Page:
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Enjoying the Concert

If you’ve never been to an orchestral concert before, you may not know what to expect. You may feel excited or even a little nervous and that is normal. It’s normal to feel nervous when trying something new. If you sit back, relax, and focus on the music, you’ll enjoy the concert more and feel better about the whole experience. Here are a few hints to help your concert experience go more smoothly.


If you can arrive early, plan on doing so. It will give you time to locate the box office, your seats, and the restrooms. You will feel more comfortable once you have your bearings in a new place. If you still feel out of place, try reading the program notes in the program book while you are waiting. Reading about the upcoming music may make you feel more prepared to experience the music.


Know before you go?

Don’t worry if you don’t know everything about the music. Everyone who attends comes from a different level of involvement, enjoyment, and musical education. Chances are the person sitting next to you doesn’t know everything either!

Some concertgoers enjoy the music better if they research it before hand. If you wish to learn more about the music prior to the concert, there are several things you can do:

  • Read the program notes in the program book. Program notes are usually fairly easy to read and can provide insight on the repertoire (music to be performed).
  • Attend the pre-concert conversation with the Maestro at 7:50 PM on the concert evening. It’s free, fun, and educational. When purchasing your tickets, ask if a pre-concert conversation is scheduled!. Feel free to just “show up” and proceed to your seats.
  • Listen to recordings of the repertoire prior to the concert. These can be found at music stores and online.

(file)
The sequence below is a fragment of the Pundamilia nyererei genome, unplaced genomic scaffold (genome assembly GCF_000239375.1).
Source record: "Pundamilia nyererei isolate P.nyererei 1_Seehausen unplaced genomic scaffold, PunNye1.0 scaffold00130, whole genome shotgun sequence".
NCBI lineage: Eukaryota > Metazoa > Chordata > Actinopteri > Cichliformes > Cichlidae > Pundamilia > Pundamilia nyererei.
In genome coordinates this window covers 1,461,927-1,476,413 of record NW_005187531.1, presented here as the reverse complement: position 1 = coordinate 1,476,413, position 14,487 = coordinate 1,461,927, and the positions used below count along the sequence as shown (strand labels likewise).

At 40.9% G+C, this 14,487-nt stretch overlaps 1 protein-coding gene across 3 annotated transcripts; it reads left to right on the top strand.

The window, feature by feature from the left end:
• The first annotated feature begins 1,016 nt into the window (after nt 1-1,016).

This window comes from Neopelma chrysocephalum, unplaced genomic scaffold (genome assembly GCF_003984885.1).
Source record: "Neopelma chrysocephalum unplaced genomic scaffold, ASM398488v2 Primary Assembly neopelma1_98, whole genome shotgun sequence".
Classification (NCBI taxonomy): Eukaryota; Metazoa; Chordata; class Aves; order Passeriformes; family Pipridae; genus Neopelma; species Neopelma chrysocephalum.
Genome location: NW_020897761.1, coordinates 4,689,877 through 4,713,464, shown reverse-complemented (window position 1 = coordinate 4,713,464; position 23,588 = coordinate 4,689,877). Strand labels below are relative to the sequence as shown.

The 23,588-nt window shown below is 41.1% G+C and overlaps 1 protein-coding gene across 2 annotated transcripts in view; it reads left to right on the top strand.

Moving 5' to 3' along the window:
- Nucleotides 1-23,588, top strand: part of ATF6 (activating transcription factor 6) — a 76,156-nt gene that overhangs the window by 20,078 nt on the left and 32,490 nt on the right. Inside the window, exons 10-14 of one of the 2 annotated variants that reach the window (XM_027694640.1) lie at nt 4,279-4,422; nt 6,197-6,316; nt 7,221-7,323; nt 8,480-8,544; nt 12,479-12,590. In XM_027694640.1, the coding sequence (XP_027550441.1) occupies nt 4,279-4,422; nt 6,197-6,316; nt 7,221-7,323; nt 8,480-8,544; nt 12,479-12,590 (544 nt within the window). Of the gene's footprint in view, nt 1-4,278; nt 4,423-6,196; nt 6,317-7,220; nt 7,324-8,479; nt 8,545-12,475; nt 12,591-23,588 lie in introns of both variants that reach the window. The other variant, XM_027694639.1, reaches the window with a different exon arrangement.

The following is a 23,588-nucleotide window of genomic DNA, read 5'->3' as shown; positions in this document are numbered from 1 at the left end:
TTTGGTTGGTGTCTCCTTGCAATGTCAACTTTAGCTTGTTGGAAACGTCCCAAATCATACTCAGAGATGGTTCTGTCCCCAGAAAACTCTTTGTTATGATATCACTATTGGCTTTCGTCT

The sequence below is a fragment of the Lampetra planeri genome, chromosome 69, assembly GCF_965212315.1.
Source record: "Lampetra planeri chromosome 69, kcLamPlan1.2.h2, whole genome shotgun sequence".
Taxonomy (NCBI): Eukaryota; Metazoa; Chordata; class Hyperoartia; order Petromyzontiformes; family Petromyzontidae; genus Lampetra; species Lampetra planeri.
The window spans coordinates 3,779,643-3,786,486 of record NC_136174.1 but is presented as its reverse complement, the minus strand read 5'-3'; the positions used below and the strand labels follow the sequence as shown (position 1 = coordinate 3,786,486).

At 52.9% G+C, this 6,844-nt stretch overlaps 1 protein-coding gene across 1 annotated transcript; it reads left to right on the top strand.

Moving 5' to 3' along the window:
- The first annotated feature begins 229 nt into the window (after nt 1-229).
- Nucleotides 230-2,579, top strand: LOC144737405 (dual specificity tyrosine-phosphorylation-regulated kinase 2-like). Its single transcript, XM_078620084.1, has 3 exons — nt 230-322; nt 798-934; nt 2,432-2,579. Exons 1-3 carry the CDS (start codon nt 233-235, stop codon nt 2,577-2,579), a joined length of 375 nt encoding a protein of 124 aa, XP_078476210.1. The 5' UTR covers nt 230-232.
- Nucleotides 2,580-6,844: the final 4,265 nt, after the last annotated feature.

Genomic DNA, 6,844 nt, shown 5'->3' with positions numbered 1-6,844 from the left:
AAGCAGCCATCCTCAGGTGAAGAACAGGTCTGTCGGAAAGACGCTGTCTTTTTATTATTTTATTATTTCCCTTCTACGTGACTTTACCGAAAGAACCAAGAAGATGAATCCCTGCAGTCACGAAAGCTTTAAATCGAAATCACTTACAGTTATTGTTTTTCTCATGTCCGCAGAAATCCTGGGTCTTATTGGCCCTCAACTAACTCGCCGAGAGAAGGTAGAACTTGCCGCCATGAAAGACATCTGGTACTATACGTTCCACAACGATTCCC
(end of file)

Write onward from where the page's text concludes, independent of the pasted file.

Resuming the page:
• Visit our website. You may find helpful information on the upcoming concerts page or in the news section.

Hey I know this one!

After the concert begins, you may be surprised to hear a familiar tune. Classical music is all around us from car commercials to Looney Toons. Mozart even wrote a variation of the popular children’s song Twinkle, Twinkle, Little Star!


What am I going to wear?

Most of our concerts are business-casual. Woman may wish to wear a dress, skirt or suit. Men may wish to wear khakis and an open collar shirt or a coat and tie. Our opening night and Valentine Gala are more “dressy” occasions and are considered black-tie optional. Some people come in tuxedos and evening gowns, while others come in business casual.


To clap or not to clap?

When to clap is a cause of worry for many concertgoers. Applaud:

  • At the beginning of the concert when Concertmaster (first chair violinist) enters the stage.
  • After the orchestra tunes, when Maestro Guzman enters the stage.
  • In most classical music situations, the audience generally applauds after the conclusion of each piece. Many pieces have several parts or “movements” which may be confusing. If you follow along in your program book, it is easier to decipher when a piece has concluded and it is “ok” to applaud.
  • At pops concerts (like the Patriotic Pops concert) the audience is a little more relaxed and may applaud after solos or following a moving piece.
  • In general, if others in the audience applaud, it is ok to applaud with them.
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